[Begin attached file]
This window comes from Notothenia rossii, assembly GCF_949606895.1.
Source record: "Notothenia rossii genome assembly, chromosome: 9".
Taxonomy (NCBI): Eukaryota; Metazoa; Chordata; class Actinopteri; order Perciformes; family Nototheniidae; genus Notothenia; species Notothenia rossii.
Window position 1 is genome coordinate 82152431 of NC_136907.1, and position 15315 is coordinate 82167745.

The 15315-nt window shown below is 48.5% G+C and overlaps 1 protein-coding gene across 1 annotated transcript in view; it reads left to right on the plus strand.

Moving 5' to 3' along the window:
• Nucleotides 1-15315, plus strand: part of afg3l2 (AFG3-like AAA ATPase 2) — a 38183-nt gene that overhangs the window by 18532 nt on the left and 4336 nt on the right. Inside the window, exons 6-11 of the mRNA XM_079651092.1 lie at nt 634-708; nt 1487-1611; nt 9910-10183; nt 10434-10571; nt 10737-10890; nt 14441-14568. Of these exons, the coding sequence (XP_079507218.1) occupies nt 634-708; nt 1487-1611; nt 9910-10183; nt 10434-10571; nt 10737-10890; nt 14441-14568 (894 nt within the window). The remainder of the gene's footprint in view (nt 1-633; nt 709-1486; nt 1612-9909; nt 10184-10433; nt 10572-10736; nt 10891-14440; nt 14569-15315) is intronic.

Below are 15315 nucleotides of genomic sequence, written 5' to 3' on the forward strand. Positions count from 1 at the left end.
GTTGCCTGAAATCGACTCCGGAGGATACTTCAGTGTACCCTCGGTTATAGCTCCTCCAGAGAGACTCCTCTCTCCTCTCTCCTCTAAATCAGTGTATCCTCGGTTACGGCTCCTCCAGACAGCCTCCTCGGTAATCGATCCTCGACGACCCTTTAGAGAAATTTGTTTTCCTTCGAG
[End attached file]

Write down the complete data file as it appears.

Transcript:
This window comes from Notothenia rossii, assembly GCF_949606895.1.
Source record: "Notothenia rossii genome assembly, chromosome: 9".
Taxonomy (NCBI): Eukaryota; Metazoa; Chordata; class Actinopteri; order Perciformes; family Nototheniidae; genus Notothenia; species Notothenia rossii.
Window position 1 is genome coordinate 82152431 of NC_136907.1, and position 15315 is coordinate 82167745.

The 15315-nt window shown below is 48.5% G+C and overlaps 1 protein-coding gene across 1 annotated transcript in view; it reads left to right on the plus strand.

Moving 5' to 3' along the window:
• Nucleotides 1-15315, plus strand: part of afg3l2 (AFG3-like AAA ATPase 2) — a 38183-nt gene that overhangs the window by 18532 nt on the left and 4336 nt on the right. Inside the window, exons 6-11 of the mRNA XM_079651092.1 lie at nt 634-708; nt 1487-1611; nt 9910-10183; nt 10434-10571; nt 10737-10890; nt 14441-14568. Of these exons, the coding sequence (XP_079507218.1) occupies nt 634-708; nt 1487-1611; nt 9910-10183; nt 10434-10571; nt 10737-10890; nt 14441-14568 (894 nt within the window). The remainder of the gene's footprint in view (nt 1-633; nt 709-1486; nt 1612-9909; nt 10184-10433; nt 10572-10736; nt 10891-14440; nt 14569-15315) is intronic.

Below are 15315 nucleotides of genomic sequence, written 5' to 3' on the forward strand. Positions count from 1 at the left end.
GTTGCCTGAAATCGACTCCGGAGGATACTTCAGTGTACCCTCGGTTATAGCTCCTCCAGAGAGACTCCTCTCTCCTCTCTCCTCTAAATCAGTGTATCCTCGGTTACGGCTCCTCCAGACAGCCTCCTCGGTAATCGATCCTCGACGACCCTTTAGAGAAATTTGTTTTCCTTCGAG